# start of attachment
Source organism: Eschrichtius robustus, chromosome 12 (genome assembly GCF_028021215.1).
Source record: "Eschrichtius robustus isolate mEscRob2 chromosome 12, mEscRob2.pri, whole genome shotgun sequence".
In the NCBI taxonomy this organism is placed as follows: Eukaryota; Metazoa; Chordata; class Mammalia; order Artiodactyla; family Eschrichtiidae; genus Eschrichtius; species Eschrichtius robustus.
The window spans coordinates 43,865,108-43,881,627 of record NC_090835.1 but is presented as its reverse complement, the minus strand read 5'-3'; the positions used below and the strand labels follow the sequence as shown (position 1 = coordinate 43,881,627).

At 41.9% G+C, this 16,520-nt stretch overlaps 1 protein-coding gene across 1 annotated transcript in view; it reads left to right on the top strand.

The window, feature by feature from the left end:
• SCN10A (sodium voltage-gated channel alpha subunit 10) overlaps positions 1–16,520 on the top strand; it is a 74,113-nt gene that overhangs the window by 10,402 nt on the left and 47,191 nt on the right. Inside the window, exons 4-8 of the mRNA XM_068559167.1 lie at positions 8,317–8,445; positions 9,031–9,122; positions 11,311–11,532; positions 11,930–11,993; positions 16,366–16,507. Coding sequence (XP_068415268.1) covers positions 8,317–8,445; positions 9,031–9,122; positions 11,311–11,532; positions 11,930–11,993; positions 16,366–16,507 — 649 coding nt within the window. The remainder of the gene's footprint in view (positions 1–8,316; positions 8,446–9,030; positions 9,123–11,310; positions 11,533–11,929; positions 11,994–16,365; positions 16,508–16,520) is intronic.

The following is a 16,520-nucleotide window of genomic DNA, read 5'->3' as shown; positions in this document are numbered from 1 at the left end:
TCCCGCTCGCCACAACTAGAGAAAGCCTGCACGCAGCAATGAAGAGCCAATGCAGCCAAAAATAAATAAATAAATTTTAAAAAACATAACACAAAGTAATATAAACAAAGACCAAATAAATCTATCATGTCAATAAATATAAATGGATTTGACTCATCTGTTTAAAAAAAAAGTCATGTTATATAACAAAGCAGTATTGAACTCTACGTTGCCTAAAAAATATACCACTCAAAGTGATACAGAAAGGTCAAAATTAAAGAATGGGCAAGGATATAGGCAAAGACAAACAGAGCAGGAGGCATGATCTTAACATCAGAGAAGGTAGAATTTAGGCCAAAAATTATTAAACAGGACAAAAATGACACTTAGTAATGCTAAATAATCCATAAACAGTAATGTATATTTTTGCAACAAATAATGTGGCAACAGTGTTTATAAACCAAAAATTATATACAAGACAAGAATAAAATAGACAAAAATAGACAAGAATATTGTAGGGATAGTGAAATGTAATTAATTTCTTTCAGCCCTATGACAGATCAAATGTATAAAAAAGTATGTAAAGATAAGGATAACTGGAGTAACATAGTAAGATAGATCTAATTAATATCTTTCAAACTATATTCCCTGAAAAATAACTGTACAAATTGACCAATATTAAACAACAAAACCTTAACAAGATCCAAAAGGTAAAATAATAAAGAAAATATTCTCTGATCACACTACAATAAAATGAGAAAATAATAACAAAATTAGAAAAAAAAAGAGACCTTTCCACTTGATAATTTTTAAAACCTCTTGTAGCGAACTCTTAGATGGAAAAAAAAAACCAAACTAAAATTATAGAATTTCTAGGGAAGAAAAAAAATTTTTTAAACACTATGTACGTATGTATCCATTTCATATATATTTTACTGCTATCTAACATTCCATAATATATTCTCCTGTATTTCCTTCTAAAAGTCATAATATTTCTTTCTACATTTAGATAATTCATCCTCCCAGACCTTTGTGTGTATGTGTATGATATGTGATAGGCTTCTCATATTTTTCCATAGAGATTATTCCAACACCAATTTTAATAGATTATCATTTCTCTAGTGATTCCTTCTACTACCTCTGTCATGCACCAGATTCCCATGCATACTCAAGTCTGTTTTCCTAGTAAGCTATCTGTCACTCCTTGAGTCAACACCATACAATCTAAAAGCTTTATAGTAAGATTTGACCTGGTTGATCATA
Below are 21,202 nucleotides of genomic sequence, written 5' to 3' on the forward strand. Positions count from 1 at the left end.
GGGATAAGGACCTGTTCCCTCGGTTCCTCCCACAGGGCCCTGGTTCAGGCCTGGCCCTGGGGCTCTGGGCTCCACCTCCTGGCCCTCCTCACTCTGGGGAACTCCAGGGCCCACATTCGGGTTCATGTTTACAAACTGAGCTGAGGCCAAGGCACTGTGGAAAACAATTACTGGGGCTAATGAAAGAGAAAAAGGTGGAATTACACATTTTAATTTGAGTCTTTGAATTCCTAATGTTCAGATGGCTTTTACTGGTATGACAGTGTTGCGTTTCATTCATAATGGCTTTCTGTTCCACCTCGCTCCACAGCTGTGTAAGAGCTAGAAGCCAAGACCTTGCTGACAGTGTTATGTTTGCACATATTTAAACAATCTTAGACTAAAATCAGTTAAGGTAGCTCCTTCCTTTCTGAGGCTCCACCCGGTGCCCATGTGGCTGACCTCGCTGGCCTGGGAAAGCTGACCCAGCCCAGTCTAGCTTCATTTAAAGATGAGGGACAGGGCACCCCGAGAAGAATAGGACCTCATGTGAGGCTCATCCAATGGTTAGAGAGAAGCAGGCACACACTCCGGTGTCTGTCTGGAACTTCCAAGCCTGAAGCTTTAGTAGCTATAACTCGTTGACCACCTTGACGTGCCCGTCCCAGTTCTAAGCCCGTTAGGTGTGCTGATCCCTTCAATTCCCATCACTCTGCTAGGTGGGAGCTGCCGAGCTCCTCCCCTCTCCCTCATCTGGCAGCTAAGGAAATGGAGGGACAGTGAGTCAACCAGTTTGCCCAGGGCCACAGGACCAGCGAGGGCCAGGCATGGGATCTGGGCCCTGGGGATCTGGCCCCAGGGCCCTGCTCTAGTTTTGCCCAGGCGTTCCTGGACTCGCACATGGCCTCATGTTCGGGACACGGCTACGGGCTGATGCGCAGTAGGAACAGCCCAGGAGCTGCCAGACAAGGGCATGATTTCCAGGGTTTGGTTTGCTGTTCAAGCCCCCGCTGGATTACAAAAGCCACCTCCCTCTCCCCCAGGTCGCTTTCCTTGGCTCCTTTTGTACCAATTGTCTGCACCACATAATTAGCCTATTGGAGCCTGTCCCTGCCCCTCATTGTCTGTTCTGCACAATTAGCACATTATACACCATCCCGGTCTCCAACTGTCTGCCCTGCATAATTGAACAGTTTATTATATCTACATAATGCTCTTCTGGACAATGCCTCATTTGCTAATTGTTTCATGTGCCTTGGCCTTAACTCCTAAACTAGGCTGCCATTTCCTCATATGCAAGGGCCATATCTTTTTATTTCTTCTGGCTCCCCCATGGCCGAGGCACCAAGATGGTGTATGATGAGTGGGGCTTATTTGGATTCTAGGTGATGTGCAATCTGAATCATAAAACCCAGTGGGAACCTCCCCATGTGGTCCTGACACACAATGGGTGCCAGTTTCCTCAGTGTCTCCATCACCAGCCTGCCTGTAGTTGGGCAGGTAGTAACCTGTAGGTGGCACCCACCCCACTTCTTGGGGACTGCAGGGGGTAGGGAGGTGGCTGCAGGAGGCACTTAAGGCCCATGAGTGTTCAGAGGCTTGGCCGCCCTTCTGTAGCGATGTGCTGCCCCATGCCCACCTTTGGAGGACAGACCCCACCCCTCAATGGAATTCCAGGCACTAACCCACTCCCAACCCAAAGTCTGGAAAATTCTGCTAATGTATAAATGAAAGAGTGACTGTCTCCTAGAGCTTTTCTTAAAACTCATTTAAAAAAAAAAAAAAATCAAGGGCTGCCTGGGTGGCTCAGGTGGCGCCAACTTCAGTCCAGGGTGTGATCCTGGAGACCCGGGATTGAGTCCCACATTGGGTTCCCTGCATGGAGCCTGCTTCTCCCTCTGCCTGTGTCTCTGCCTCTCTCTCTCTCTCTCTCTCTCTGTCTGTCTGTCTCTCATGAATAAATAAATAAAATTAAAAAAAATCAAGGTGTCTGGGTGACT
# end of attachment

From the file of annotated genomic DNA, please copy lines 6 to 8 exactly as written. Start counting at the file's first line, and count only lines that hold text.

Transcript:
The window, feature by feature from the left end:
• SCN10A (sodium voltage-gated channel alpha subunit 10) overlaps positions 1–16,520 on the top strand; it is a 74,113-nt gene that overhangs the window by 10,402 nt on the left and 47,191 nt on the right. Inside the window, exons 4-8 of the mRNA XM_068559167.1 lie at positions 8,317–8,445; positions 9,031–9,122; positions 11,311–11,532; positions 11,930–11,993; positions 16,366–16,507. Coding sequence (XP_068415268.1) covers positions 8,317–8,445; positions 9,031–9,122; positions 11,311–11,532; positions 11,930–11,993; positions 16,366–16,507 — 649 coding nt within the window. The remainder of the gene's footprint in view (positions 1–8,316; positions 8,446–9,030; positions 9,123–11,310; positions 11,533–11,929; positions 11,994–16,365; positions 16,508–16,520) is intronic.

The following is a 16,520-nucleotide window of genomic DNA, read 5'->3' as shown; positions in this document are numbered from 1 at the left end: